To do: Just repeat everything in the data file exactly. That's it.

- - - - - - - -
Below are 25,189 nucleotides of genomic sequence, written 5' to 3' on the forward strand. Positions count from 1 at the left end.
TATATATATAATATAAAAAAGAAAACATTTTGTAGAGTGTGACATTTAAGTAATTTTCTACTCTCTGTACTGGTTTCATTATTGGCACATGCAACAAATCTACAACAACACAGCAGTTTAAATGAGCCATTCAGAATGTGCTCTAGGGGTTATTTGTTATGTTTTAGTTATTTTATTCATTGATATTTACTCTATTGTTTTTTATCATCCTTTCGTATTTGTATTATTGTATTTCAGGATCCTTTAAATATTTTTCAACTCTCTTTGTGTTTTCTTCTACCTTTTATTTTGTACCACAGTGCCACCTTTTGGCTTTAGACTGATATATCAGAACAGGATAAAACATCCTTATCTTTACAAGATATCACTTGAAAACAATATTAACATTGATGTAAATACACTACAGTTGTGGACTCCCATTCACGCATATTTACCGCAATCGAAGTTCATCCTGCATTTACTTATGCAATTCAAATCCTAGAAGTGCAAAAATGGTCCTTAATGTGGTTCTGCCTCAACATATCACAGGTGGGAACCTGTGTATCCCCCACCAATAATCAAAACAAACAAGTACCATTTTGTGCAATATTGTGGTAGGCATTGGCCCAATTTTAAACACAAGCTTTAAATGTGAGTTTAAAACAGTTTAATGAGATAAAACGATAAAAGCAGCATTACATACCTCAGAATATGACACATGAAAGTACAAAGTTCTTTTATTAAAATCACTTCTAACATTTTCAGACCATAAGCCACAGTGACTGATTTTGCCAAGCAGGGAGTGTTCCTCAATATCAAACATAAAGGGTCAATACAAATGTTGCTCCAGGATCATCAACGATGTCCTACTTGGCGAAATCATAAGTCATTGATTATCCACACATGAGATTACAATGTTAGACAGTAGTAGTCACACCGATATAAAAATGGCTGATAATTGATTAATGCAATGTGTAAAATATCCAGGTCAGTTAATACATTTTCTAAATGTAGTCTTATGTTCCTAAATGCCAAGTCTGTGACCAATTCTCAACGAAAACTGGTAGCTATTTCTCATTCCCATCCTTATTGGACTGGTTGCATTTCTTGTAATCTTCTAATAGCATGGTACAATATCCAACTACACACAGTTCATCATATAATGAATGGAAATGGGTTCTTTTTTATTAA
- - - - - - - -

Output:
Below are 25,189 nucleotides of genomic sequence, written 5' to 3' on the forward strand. Positions count from 1 at the left end.
TATATATATAATATAAAAAAGAAAACATTTTGTAGAGTGTGACATTTAAGTAATTTTCTACTCTCTGTACTGGTTTCATTATTGGCACATGCAACAAATCTACAACAACACAGCAGTTTAAATGAGCCATTCAGAATGTGCTCTAGGGGTTATTTGTTATGTTTTAGTTATTTTATTCATTGATATTTACTCTATTGTTTTTTATCATCCTTTCGTATTTGTATTATTGTATTTCAGGATCCTTTAAATATTTTTCAACTCTCTTTGTGTTTTCTTCTACCTTTTATTTTGTACCACAGTGCCACCTTTTGGCTTTAGACTGATATATCAGAACAGGATAAAACATCCTTATCTTTACAAGATATCACTTGAAAACAATATTAACATTGATGTAAATACACTACAGTTGTGGACTCCCATTCACGCATATTTACCGCAATCGAAGTTCATCCTGCATTTACTTATGCAATTCAAATCCTAGAAGTGCAAAAATGGTCCTTAATGTGGTTCTGCCTCAACATATCACAGGTGGGAACCTGTGTATCCCCCACCAATAATCAAAACAAACAAGTACCATTTTGTGCAATATTGTGGTAGGCATTGGCCCAATTTTAAACACAAGCTTTAAATGTGAGTTTAAAACAGTTTAATGAGATAAAACGATAAAAGCAGCATTACATACCTCAGAATATGACACATGAAAGTACAAAGTTCTTTTATTAAAATCACTTCTAACATTTTCAGACCATAAGCCACAGTGACTGATTTTGCCAAGCAGGGAGTGTTCCTCAATATCAAACATAAAGGGTCAATACAAATGTTGCTCCAGGATCATCAACGATGTCCTACTTGGCGAAATCATAAGTCATTGATTATCCACACATGAGATTACAATGTTAGACAGTAGTAGTCACACCGATATAAAAATGGCTGATAATTGATTAATGCAATGTGTAAAATATCCAGGTCAGTTAATACATTTTCTAAATGTAGTCTTATGTTCCTAAATGCCAAGTCTGTGACCAATTCTCAACGAAAACTGGTAGCTATTTCTCATTCCCATCCTTATTGGACTGGTTGCATTTCTTGTAATCTTCTAATAGCATGGTACAATATCCAACTACACACAGTTCATCATATAATGAATGGAAATGGGTTCTTTTTTATTAA